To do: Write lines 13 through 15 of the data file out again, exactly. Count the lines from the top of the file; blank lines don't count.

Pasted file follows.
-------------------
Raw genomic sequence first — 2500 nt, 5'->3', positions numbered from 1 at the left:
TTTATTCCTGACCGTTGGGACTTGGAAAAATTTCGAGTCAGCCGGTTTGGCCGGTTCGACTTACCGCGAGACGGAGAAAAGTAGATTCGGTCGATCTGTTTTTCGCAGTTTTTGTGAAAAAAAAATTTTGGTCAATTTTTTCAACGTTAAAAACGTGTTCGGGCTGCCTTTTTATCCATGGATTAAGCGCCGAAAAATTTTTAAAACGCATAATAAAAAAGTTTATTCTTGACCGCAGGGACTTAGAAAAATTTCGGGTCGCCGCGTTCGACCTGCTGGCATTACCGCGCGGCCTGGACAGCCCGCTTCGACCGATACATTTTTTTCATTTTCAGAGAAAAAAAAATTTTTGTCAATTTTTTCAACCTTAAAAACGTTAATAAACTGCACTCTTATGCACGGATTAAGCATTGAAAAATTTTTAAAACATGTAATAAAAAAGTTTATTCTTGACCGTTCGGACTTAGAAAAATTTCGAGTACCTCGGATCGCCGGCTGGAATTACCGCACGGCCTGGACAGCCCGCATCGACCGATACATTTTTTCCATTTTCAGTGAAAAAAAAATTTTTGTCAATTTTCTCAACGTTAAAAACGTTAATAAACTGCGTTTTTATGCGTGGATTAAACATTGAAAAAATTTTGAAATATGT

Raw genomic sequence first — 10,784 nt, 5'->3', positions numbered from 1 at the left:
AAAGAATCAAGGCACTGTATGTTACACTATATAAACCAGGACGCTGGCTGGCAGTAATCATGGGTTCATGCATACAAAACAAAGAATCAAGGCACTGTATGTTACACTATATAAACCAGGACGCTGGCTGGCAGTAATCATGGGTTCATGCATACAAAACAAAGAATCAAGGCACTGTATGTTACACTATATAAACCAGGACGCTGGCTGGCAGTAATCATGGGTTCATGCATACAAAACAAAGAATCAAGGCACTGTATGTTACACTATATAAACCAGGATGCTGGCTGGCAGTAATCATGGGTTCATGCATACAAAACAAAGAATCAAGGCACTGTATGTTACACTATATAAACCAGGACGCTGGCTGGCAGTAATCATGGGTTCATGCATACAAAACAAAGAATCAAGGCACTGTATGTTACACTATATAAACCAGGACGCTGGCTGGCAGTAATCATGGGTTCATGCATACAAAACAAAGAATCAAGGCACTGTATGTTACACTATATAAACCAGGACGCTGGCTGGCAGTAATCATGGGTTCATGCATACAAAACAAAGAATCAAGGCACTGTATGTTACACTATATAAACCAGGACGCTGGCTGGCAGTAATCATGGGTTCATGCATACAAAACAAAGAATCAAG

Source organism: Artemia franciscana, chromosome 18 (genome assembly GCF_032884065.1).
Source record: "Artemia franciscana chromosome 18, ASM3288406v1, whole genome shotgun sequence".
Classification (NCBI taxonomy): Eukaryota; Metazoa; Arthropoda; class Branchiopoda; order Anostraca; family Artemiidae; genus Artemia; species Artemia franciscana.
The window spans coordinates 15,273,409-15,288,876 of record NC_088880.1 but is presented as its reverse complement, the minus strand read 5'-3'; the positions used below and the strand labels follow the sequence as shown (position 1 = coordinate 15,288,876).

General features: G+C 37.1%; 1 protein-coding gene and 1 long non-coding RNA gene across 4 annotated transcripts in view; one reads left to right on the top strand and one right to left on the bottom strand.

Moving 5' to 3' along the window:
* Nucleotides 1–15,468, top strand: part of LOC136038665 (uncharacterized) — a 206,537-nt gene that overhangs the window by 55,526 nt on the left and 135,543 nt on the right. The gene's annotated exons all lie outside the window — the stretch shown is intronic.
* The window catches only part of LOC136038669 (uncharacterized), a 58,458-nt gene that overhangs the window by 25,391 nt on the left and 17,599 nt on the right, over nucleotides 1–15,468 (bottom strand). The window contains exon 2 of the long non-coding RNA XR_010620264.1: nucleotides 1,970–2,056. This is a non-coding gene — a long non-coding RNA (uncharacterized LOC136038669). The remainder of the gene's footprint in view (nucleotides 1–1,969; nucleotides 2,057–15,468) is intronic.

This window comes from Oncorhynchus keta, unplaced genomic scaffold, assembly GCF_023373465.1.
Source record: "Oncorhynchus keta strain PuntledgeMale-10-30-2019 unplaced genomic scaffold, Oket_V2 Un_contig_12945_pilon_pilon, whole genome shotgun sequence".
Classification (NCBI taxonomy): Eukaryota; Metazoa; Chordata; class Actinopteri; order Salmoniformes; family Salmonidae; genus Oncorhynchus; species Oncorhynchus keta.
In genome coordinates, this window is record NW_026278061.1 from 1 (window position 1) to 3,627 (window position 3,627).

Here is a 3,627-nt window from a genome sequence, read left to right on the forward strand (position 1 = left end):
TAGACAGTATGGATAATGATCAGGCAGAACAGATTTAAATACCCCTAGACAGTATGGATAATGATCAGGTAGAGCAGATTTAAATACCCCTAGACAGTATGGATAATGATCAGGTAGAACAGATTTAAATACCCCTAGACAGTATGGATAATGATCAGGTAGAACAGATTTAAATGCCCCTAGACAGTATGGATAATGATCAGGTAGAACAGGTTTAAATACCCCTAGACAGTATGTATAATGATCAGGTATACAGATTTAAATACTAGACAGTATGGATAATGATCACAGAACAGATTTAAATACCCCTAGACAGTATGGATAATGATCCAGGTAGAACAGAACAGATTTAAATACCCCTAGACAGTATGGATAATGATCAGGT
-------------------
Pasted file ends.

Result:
This window comes from Oncorhynchus keta, unplaced genomic scaffold, assembly GCF_023373465.1.
Source record: "Oncorhynchus keta strain PuntledgeMale-10-30-2019 unplaced genomic scaffold, Oket_V2 Un_contig_12945_pilon_pilon, whole genome shotgun sequence".
Classification (NCBI taxonomy): Eukaryota; Metazoa; Chordata; class Actinopteri; order Salmoniformes; family Salmonidae; genus Oncorhynchus; species Oncorhynchus keta.